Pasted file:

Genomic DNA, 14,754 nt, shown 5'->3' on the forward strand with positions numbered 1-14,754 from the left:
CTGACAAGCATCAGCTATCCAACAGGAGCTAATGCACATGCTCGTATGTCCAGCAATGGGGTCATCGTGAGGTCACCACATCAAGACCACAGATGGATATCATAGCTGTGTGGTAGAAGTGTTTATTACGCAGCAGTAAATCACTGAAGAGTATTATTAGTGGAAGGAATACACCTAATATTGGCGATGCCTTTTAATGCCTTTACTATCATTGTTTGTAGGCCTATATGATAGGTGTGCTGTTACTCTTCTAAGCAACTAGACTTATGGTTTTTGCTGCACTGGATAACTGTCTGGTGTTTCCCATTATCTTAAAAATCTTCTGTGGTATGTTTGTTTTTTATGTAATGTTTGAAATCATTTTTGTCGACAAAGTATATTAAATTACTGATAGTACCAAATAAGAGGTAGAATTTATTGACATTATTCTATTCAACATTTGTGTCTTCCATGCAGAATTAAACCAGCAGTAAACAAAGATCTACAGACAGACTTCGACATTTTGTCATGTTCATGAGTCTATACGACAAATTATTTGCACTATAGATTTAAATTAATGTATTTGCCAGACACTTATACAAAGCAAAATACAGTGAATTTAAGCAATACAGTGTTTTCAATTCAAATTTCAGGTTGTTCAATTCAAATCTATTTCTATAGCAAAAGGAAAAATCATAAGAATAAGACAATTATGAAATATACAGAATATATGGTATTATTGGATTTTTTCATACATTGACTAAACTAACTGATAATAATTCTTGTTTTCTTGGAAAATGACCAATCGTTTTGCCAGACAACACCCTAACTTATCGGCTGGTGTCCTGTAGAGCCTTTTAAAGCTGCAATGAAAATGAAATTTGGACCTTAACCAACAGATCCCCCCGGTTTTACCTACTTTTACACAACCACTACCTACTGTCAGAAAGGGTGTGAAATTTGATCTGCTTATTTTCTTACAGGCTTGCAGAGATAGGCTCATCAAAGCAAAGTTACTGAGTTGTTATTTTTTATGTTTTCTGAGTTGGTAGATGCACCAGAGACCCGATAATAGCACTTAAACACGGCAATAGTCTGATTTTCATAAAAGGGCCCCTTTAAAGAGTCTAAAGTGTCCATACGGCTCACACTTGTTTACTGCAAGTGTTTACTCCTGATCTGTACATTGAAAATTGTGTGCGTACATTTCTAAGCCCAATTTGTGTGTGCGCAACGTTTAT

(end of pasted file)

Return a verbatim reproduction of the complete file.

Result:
Genomic DNA, 14,754 nt, shown 5'->3' on the forward strand with positions numbered 1-14,754 from the left:
CTGACAAGCATCAGCTATCCAACAGGAGCTAATGCACATGCTCGTATGTCCAGCAATGGGGTCATCGTGAGGTCACCACATCAAGACCACAGATGGATATCATAGCTGTGTGGTAGAAGTGTTTATTACGCAGCAGTAAATCACTGAAGAGTATTATTAGTGGAAGGAATACACCTAATATTGGCGATGCCTTTTAATGCCTTTACTATCATTGTTTGTAGGCCTATATGATAGGTGTGCTGTTACTCTTCTAAGCAACTAGACTTATGGTTTTTGCTGCACTGGATAACTGTCTGGTGTTTCCCATTATCTTAAAAATCTTCTGTGGTATGTTTGTTTTTTATGTAATGTTTGAAATCATTTTTGTCGACAAAGTATATTAAATTACTGATAGTACCAAATAAGAGGTAGAATTTATTGACATTATTCTATTCAACATTTGTGTCTTCCATGCAGAATTAAACCAGCAGTAAACAAAGATCTACAGACAGACTTCGACATTTTGTCATGTTCATGAGTCTATACGACAAATTATTTGCACTATAGATTTAAATTAATGTATTTGCCAGACACTTATACAAAGCAAAATACAGTGAATTTAAGCAATACAGTGTTTTCAATTCAAATTTCAGGTTGTTCAATTCAAATCTATTTCTATAGCAAAAGGAAAAATCATAAGAATAAGACAATTATGAAATATACAGAATATATGGTATTATTGGATTTTTTCATACATTGACTAAACTAACTGATAATAATTCTTGTTTTCTTGGAAAATGACCAATCGTTTTGCCAGACAACACCCTAACTTATCGGCTGGTGTCCTGTAGAGCCTTTTAAAGCTGCAATGAAAATGAAATTTGGACCTTAACCAACAGATCCCCCCGGTTTTACCTACTTTTACACAACCACTACCTACTGTCAGAAAGGGTGTGAAATTTGATCTGCTTATTTTCTTACAGGCTTGCAGAGATAGGCTCATCAAAGCAAAGTTACTGAGTTGTTATTTTTTATGTTTTCTGAGTTGGTAGATGCACCAGAGACCCGATAATAGCACTTAAACACGGCAATAGTCTGATTTTCATAAAAGGGCCCCTTTAAAGAGTCTAAAGTGTCCATACGGCTCACACTTGTTTACTGCAAGTGTTTACTCCTGATCTGTACATTGAAAATTGTGTGCGTACATTTCTAAGCCCAATTTGTGTGTGCGCAACGTTTAT